In Young v. Station 27, Inc., 2017 OK 68, 2017 Okla. LEXIS 69 (Sept. 12, 2017), the Supreme Court of Oklahoma finessed the constitutionality of the state’s current retaliatory discharge statute, 85A O.S. § 7, holding that the trial court had favorably passed upon the constitutionality of the wrong statute. The Court stressed that because plaintiff’s work-related injury occurred on January 29, 2013, prior to the February 1, 2014 effective date of the new statute, the former version of the retaliatory discharge statute, 85 O.S. 2011 § 341, applied to plaintiff’s claim. The Court did hold that plaintiff’s claim was not a Burk tort [see Burk v. K-Mart Corp., 1989 OK 22, 770 P.2d 24], since an adequate statutory remedy had been provided by the Legislature to protect the public policy at issue.
No Right to Jury Trial in Proceeding Before Commission
The plaintiff had challenged the current retaliatory discharge statue on a number of constitutional grounds, including that if she was required to pursue her claim before the Oklahoma Workers’ Compensation Commission, she would not be entitled to a jury trial. That issue would appear still to be on the table when the case returns to the trial court level.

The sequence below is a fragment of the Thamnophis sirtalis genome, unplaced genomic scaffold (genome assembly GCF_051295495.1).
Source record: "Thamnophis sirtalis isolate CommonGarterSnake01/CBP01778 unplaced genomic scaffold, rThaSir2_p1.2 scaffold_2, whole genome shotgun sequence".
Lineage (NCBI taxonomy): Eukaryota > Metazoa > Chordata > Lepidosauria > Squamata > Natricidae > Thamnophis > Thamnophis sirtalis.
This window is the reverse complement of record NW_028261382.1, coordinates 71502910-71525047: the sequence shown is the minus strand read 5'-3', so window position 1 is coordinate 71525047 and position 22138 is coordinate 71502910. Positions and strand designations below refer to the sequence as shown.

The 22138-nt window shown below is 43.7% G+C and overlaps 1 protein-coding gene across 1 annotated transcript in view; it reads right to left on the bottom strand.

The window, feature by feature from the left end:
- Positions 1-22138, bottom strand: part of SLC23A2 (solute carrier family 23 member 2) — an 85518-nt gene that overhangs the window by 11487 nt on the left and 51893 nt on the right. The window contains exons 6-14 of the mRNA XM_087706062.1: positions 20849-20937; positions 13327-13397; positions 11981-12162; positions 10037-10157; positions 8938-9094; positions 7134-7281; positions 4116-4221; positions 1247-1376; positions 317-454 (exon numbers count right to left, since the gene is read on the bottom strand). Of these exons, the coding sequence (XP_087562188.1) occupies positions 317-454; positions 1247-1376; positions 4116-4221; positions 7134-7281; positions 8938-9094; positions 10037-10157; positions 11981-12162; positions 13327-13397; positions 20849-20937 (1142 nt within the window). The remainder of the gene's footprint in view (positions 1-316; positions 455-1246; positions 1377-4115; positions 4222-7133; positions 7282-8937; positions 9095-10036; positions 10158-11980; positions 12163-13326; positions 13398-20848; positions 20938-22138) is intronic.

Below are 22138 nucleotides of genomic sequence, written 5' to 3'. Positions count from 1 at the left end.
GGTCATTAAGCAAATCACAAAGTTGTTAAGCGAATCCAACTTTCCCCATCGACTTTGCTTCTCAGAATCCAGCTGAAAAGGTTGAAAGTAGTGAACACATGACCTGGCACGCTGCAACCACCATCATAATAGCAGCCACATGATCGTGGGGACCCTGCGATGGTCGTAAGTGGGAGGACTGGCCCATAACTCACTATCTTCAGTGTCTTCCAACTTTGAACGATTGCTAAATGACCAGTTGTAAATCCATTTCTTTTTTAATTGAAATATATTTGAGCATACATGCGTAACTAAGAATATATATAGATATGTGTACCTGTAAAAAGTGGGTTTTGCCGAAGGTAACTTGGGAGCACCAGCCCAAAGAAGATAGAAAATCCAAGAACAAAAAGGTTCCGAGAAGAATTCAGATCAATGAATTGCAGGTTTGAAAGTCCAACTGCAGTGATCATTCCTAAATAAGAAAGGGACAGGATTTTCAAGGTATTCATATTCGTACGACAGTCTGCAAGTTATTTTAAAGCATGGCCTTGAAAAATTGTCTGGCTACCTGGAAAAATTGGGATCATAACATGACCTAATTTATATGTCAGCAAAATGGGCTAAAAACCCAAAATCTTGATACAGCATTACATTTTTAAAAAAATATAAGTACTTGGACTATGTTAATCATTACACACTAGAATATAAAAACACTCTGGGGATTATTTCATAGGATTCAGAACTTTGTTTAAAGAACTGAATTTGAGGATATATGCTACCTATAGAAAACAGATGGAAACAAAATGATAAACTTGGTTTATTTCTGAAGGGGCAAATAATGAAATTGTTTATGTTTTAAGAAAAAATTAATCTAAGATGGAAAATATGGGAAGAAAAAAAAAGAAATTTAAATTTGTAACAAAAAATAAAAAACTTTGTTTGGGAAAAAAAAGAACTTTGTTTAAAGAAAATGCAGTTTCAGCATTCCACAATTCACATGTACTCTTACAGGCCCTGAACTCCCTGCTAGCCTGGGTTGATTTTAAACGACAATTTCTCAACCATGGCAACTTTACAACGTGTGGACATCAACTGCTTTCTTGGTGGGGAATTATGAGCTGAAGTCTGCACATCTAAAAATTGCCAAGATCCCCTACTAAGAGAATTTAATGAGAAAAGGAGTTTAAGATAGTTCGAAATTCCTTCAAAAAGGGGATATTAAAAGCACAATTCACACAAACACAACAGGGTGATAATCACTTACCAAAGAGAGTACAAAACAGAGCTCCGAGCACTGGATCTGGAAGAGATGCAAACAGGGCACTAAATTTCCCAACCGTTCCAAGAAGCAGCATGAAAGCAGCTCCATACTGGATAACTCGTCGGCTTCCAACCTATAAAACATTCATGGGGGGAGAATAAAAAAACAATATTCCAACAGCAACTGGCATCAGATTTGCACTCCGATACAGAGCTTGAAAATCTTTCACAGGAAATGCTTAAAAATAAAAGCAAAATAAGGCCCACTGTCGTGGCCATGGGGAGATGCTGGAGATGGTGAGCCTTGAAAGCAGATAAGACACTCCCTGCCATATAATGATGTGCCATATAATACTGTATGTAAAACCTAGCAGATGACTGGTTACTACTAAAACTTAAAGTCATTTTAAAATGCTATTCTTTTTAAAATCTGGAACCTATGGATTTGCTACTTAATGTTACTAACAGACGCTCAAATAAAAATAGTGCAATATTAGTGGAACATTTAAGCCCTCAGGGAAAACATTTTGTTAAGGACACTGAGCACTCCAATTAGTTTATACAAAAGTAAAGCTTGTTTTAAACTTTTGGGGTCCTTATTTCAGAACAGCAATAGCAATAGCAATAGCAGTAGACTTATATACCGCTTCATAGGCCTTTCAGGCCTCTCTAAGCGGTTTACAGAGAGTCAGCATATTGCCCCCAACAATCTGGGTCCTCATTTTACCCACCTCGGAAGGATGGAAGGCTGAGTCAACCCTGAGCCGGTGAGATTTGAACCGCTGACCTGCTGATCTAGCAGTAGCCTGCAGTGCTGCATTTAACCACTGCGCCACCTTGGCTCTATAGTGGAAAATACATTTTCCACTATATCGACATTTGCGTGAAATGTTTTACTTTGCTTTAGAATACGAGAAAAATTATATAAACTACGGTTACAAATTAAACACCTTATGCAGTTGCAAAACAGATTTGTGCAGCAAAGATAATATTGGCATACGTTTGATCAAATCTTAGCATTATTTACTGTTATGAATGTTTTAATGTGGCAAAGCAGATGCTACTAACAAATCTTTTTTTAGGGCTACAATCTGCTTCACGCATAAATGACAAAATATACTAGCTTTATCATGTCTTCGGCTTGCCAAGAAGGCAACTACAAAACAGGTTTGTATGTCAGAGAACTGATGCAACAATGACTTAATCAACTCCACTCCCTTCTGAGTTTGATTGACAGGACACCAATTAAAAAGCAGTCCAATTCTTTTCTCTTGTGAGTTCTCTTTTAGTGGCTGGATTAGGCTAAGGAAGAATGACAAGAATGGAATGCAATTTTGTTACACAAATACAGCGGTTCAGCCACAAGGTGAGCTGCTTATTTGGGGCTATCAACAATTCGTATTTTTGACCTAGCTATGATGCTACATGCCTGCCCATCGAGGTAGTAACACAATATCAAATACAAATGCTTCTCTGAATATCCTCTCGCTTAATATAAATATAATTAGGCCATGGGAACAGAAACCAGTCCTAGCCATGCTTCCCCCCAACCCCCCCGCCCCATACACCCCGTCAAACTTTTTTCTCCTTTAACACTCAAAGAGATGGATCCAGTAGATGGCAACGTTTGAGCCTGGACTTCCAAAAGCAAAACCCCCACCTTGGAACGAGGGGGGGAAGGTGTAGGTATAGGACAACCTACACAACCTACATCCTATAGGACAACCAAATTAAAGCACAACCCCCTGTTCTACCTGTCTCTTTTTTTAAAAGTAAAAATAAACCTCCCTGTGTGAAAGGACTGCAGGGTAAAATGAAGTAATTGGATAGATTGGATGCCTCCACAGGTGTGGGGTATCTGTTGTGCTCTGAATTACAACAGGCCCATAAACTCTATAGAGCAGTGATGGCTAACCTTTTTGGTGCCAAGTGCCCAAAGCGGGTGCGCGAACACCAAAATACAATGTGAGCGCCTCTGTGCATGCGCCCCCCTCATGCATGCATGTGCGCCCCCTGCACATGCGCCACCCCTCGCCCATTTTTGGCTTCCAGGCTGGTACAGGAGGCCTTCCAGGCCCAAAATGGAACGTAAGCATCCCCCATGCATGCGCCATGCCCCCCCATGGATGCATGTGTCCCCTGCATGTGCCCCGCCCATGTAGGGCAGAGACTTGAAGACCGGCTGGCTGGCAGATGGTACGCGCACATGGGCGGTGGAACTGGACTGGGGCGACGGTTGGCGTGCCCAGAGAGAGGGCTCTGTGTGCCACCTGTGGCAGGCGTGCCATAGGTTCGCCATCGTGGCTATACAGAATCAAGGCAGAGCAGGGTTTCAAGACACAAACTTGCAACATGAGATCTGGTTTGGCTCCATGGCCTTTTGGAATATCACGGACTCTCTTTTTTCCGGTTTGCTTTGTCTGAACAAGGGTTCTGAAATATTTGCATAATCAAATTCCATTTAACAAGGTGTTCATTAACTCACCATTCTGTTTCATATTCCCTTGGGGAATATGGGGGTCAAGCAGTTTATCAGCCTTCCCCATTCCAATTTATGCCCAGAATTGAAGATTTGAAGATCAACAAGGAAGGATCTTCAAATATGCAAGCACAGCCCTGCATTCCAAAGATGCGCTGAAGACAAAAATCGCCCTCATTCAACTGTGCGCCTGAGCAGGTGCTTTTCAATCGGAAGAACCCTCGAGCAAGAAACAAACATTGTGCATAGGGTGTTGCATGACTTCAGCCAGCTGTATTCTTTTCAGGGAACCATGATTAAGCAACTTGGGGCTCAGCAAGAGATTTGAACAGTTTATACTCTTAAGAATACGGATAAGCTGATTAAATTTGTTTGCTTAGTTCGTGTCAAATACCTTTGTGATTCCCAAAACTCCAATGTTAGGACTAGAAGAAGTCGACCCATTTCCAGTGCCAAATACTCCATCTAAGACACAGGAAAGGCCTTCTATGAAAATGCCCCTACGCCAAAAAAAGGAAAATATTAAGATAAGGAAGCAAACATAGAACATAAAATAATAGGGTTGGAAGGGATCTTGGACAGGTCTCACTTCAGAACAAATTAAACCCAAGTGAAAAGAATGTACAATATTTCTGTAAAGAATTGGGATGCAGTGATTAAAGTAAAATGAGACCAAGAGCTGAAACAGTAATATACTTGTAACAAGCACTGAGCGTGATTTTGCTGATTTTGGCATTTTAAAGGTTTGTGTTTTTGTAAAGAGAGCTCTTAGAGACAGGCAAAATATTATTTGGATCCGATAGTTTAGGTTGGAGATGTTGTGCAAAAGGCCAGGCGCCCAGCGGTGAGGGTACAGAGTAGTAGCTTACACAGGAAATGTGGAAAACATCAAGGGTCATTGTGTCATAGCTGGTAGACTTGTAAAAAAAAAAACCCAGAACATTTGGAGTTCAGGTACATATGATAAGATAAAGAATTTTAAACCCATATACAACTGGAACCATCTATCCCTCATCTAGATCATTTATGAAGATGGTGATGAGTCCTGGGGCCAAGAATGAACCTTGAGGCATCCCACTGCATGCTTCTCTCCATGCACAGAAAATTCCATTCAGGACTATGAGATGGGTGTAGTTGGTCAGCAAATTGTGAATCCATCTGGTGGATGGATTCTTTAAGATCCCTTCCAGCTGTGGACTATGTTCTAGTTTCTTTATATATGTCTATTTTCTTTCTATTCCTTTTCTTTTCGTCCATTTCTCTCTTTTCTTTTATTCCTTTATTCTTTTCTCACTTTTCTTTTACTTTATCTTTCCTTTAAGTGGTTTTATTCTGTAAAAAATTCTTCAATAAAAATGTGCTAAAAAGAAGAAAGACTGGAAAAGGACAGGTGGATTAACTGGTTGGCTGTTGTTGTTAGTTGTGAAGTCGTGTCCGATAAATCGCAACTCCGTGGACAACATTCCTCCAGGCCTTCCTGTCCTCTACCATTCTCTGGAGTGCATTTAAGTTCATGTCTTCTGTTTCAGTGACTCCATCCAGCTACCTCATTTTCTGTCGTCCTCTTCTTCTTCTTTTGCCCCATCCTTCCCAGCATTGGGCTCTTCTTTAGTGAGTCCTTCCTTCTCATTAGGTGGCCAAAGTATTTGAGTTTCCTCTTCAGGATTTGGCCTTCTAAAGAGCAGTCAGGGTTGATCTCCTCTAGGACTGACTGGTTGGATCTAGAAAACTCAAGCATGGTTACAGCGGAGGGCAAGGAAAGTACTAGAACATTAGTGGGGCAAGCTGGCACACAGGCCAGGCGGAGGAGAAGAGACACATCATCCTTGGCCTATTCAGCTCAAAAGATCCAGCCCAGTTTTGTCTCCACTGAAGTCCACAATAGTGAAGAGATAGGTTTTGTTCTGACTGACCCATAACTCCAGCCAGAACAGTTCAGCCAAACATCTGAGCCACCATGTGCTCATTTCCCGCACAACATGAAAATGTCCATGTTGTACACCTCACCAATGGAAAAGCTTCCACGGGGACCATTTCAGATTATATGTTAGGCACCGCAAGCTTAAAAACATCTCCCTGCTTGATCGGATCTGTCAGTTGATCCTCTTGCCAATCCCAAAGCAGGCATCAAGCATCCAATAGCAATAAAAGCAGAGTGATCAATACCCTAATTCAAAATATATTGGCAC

One of Several Constitutional Cases Before High Court
The case is one of several before the Oklahoma Supreme Court that seek to have multiple sections of Oklahoma’s Workers’ Compensation Act declared unconstitutional. Readers will recall that the state’s controversial opt-out law was declared unconstitutional in Vasquez v. Dillard’s, Inc., 2016 OK 89, in a 7–2 decision (for a “refresher” course on Vasquez, see my earlier post).